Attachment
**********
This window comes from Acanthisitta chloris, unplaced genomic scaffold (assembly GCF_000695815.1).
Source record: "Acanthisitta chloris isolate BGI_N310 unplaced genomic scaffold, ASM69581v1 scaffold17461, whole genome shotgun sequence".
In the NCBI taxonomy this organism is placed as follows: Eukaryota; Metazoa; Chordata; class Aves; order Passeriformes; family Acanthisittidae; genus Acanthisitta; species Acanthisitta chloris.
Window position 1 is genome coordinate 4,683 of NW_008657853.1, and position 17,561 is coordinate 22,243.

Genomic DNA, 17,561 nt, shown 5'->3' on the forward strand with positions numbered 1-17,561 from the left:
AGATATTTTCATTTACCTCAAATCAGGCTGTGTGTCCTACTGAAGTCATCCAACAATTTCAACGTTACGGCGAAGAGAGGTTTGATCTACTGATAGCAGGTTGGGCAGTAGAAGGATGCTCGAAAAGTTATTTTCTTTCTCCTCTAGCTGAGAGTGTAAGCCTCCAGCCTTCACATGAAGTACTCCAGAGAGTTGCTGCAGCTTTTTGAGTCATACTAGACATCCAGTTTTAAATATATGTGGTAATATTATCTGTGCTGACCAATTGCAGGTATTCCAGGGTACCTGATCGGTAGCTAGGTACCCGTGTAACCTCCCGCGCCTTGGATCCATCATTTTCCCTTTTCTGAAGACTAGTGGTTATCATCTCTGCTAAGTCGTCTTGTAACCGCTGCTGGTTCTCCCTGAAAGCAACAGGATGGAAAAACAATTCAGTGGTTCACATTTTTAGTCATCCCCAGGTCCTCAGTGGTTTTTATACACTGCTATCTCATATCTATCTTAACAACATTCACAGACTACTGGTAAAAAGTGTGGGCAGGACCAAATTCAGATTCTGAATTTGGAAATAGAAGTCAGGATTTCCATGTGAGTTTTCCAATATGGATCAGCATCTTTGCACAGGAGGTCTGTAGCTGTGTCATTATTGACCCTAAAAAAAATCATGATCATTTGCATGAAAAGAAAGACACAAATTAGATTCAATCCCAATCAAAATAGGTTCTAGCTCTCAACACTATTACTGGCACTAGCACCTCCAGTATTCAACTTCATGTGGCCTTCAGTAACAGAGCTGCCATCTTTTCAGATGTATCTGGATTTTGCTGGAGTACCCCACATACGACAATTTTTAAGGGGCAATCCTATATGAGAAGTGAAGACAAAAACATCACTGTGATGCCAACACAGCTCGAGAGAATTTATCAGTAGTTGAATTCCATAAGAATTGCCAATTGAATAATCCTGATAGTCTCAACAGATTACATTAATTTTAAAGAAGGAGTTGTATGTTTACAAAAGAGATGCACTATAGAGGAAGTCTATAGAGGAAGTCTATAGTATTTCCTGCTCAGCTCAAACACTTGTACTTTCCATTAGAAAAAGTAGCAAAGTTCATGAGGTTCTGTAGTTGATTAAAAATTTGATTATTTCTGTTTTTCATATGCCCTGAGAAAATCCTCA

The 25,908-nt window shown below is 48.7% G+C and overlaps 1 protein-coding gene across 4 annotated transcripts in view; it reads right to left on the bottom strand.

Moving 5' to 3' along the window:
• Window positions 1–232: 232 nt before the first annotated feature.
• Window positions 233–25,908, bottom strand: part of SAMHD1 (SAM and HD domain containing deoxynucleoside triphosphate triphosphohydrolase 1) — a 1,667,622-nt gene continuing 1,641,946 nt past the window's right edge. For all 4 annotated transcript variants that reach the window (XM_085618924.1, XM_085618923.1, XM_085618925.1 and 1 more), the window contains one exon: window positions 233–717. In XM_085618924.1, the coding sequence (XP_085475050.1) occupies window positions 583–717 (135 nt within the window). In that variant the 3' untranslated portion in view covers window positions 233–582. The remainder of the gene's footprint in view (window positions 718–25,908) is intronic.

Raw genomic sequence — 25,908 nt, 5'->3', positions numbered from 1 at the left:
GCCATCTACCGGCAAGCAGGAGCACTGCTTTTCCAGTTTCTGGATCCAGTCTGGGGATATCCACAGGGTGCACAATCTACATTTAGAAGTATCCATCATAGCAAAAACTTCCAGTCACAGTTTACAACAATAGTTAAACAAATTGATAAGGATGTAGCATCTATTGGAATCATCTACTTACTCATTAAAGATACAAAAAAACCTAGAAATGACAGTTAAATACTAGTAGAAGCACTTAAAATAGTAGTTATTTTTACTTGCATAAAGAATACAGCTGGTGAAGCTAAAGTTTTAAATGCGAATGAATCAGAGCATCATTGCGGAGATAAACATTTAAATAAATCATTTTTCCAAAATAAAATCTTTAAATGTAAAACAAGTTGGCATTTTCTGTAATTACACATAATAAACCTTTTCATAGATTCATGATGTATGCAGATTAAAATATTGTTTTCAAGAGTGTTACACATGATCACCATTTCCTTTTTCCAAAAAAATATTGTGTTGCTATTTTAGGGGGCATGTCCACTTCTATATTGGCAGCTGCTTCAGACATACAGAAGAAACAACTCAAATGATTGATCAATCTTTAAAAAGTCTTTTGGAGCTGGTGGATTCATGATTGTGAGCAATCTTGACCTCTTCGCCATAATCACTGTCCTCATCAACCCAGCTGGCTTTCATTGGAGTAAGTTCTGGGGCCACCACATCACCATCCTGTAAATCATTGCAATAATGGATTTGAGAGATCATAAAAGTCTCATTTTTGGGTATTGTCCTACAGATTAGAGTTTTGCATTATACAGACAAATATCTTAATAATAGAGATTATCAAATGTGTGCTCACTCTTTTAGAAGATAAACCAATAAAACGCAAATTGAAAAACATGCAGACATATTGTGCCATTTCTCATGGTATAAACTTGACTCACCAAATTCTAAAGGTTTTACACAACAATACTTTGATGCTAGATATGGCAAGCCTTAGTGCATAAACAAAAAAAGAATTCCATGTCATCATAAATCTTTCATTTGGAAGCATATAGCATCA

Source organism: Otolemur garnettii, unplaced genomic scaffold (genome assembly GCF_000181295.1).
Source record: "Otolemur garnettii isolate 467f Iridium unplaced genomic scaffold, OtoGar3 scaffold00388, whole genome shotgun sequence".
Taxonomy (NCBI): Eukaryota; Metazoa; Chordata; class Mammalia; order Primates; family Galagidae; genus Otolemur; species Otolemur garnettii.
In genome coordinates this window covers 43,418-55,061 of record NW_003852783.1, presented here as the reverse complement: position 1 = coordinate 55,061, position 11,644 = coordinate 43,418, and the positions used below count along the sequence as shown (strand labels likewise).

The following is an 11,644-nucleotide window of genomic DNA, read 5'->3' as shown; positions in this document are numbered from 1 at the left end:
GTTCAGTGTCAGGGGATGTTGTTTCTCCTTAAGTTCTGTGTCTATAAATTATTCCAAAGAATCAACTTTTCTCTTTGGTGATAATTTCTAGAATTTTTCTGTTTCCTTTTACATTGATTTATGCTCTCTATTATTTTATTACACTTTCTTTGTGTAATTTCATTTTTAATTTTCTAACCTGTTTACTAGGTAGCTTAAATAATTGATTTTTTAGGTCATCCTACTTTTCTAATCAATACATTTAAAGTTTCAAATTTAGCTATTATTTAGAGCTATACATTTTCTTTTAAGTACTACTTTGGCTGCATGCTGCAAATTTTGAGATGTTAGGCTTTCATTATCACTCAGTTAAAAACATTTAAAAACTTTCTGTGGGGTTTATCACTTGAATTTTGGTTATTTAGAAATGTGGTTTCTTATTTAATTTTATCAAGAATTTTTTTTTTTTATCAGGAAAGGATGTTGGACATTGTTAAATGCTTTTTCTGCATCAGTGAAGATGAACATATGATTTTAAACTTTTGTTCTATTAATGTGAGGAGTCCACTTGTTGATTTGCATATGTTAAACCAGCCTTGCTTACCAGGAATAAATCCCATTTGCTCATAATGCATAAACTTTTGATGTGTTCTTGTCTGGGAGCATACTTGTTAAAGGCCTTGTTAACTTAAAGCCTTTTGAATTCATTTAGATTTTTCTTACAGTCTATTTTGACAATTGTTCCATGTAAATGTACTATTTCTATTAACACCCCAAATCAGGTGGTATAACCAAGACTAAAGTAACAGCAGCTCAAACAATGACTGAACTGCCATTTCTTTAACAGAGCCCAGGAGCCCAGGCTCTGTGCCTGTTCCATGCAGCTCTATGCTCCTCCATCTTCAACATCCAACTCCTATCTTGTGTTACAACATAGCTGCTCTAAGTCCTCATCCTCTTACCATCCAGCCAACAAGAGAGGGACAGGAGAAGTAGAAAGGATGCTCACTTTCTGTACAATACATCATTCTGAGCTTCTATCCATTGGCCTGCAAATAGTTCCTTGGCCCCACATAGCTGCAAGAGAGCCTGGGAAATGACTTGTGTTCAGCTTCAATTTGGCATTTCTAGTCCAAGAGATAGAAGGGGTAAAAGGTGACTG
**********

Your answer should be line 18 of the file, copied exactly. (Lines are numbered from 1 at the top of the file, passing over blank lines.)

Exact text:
GTTCAGTGTCAGGGGATGTTGTTTCTCCTTAAGTTCTGTGTCTATAAATTATTCCAAAGAATCAACTTTTCTCTTTGGTGATAATTTCTAGAATTTTTCTGTTTCCTTTTACATTGATTTATGCTCTCTATTATTTTATTACACTTTCTTTGTGTAATTTCATTTTTAATTTTCTAACCTGTTTACTAGGTAGCTTAAATAATTGATTTTTTAGGTCATCCTACTTTTCTAATCAATACATTTAAAGTTTCAAATTTAGCTATTATTTAGAGCTATACATTTTCTTTTAAGTACTACTTTGGCTGCATGCTGCAAATTTTGAGATGTTAGGCTTTCATTATCACTCAGTTAAAAACATTTAAAAACTTTCTGTGGGGTTTATCACTTGAATTTTGGTTATTTAGAAATGTGGTTTCTTATTTAATTTTATCAAGAATTTTTTTTTTTTATCAGGAAAGGATGTTGGACATTGTTAAATGCTTTTTCTGCATCAGTGAAGATGAACATATGATTTTAAACTTTTGTTCTATTAATGTGAGGAGTCCACTTGTTGATTTGCATATGTTAAACCAGCCTTGCTTACCAGGAATAAATCCCATTTGCTCATAATGCATAAACTTTTGATGTGTTCTTGTCTGGGAGCATACTTGTTAAAGGCCTTGTTAACTTAAAGCCTTTTGAATTCATTTAGATTTTTCTTACAGTCTATTTTGACAATTGTTCCATGTAAATGTACTATTTCTATTAACACCCCAAATCAGGTGGTATAACCAAGACTAAAGTAACAGCAGCTCAAACAATGACTGAACTGCCATTTCTTTAACAGAGCCCAGGAGCCCAGGCTCTGTGCCTGTTCCATGCAGCTCTATGCTCCTCCATCTTCAACATCCAACTCCTATCTTGTGTTACAACATAGCTGCTCTAAGTCCTCATCCTCTTACCATCCAGCCAACAAGAGAGGGACAGGAGAAGTAGAAAGGATGCTCACTTTCTGTACAATACATCATTCTGAGCTTCTATCCATTGGCCTGCAAATAGTTCCTTGGCCCCACATAGCTGCAAGAGAGCCTGGGAAATGACTTGTGTTCAGCTTCAATTTGGCATTTCTAGTCCAAGAGATAGAAGGGGTAAAAGGTGACTG